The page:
Here, the busy streets of a big city are experienced as a ravine full of tumbling stones, while the screech like grinding millstones; by night, the galaxies of lamplights drown the stars.

The opposite images are the quiet riverbeds of empty streets; the silent sky punctuated by the flight and cry of a swallow; and then the stars re-emerging…

This poem will be published in the German-language calendar Münsterschwarzacher Bildkalender 2019 (available from mid-August).

Cimmerian Summer

Cimmerian Summer

This lifeless gloom: is it the dusk?
This pale white disc: is it the moon?
Is this a mild day in November?
No: in the land of ceaseless mist
this is the sun; the afternoon;
the lightless first day of September.

Christina Egan © 2015


“ἔνθα δὲ Κιμμερίων ἀνδρῶν δῆμός τε πόλις τε,
ἠέρι καὶ νεφέλῃ κεκαλυμμένοι.”

There are the land and city of the Cimmerians,
wrapped in mist and cloud.”  

Homer, Odyssey, 11:14-15


“Britain is set in the Sea of Darkness.
It is a considerable island. This country is most fertile,
its inhabitants brave, active and enterprising….
but all is in the grip of perpetual winter.”

Muhammad al-Idrisi of Sicily, ca. 1154


Homer never ceases to inspire us. Incidentally, I saw a retelling of the Odyssey  last night, at a London playhouse, or rather, amphitheatre! (On this first day of September, the weather is in fact glorious.)

The memory of four clearly marked seasons, full of bright leaves and fruits, and the sorrow about the apparent confusion of the climate are depicted in My Pack of Cards.

Minerva’s Voyage

Minerva’s Voyage

I.

Minerva by Botticelli

Her hair is the offspring of river and fire,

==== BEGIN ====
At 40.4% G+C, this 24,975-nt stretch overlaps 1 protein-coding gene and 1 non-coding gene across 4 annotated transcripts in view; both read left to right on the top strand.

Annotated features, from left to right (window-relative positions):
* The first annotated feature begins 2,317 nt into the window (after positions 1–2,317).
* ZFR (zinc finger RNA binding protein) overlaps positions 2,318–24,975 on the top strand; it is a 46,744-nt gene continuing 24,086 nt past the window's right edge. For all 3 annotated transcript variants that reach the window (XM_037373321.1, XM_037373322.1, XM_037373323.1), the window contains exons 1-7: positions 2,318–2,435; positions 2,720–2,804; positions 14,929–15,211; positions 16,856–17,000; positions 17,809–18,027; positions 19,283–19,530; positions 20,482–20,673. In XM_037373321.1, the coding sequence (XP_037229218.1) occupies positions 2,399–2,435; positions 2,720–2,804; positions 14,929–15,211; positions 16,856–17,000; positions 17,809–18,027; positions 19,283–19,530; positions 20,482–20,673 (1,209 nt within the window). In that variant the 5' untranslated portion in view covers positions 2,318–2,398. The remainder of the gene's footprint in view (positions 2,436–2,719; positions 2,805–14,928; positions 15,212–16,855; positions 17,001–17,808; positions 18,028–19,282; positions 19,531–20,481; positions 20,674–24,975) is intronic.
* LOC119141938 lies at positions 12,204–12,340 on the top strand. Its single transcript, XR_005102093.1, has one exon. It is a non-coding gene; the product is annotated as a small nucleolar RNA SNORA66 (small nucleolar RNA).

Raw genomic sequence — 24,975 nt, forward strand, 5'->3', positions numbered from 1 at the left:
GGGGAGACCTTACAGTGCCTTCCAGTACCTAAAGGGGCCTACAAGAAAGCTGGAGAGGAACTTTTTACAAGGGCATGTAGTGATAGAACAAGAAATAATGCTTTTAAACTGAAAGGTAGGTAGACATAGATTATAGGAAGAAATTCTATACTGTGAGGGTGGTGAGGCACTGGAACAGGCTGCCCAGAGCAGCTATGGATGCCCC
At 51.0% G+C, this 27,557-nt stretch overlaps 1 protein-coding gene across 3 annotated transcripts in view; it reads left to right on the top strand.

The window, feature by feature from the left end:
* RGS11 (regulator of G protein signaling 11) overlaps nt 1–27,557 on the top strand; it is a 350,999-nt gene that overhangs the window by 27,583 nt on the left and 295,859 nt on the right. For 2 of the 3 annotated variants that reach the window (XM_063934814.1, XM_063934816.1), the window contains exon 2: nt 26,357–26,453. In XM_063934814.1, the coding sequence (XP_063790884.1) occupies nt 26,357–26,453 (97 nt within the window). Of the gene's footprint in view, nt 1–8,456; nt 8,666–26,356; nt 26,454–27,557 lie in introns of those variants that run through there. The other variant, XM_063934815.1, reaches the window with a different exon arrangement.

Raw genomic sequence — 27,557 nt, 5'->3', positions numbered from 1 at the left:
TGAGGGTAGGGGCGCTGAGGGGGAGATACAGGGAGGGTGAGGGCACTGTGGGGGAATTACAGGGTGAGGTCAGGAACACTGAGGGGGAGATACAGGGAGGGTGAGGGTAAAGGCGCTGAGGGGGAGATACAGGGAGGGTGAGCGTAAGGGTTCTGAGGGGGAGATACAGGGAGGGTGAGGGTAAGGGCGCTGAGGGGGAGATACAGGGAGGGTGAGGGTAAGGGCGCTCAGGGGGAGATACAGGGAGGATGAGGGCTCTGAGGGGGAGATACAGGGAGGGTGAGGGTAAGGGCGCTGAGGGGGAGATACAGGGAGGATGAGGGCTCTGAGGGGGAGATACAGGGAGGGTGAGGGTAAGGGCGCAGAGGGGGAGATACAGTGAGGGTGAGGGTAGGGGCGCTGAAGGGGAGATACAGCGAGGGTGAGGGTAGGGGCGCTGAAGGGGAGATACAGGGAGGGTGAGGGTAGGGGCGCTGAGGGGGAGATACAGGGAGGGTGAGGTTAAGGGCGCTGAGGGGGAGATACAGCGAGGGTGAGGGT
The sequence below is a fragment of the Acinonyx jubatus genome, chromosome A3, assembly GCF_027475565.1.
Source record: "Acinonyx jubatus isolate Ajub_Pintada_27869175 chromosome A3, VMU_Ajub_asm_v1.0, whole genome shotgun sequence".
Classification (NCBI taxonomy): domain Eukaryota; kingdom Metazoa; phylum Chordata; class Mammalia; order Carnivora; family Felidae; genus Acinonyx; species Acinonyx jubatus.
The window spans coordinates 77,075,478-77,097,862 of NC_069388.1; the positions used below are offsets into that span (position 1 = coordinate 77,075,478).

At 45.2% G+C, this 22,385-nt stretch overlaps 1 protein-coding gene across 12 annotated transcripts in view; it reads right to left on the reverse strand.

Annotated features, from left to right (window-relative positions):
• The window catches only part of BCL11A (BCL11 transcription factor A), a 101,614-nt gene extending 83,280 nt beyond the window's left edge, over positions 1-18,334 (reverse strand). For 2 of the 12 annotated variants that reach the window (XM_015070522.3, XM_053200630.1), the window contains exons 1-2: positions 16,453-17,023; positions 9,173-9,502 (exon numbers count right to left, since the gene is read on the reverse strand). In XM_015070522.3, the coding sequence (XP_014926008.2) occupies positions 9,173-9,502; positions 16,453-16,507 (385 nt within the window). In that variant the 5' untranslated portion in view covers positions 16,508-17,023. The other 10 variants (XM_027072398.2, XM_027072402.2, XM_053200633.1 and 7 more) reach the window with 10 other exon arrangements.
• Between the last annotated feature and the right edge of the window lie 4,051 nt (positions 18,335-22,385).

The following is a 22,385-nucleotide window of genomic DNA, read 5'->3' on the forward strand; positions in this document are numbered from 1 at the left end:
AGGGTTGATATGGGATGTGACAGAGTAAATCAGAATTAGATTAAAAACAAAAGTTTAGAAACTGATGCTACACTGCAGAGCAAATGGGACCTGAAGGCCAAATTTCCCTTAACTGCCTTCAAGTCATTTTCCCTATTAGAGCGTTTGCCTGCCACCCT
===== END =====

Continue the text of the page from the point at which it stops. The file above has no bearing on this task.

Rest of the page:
her robe has been woven from flowers and wind.
Her foot cannot rest and her flesh cannot tire,
her arm is in flow and her eye will inspire
a voyage for wisdom with one  fleeting glint.

II.

Minerva on the Academy of Athens

She dived like a hawk from her shadowless sphere,
the shield on her arm like the sun in the west –
She looms on the roof with her helmet and spear
to capture the lightning, conduct it down here
and spark our restless and glittering quest.

Christina Egan © 2016

Delicate, pale, portrait of the goddess as a young woman in armour.Minerva is the Roman goddess of wisdom and knowledge, arts and applied arts; she came to be identified with the Greek goddess Athena, patron of Athens.

The two poems were  inspired by the two artworks mentioned, as well as a temple on the Agora of Athens dedicated to her as patron of artists and artisans.

Illustration: Minerva by Sandro Botticelli (ca. 1482-83), via Wikimedia Commons (Public Domain).

Persephone (die quellenden blüten)

Persephone

die quellenden blüten
Bundle of mauve crocusses, seen fro mthe side, transparent in the sunlight.die rollenden wolken
wie flüchtige schrift –
die dürstenden blätter
der perlende regen
das spielende licht –

der sprühende frühling
das leuchtende lächeln
gesicht zu gesicht –
die atmende erde –
das leben – das leben –
und dann das gedicht –

Christina Egan © 2015

Here is this fortnight’s poem in the
photo calendar
Rhönkalender 2017!

Photograph: Christina Egan © 2017.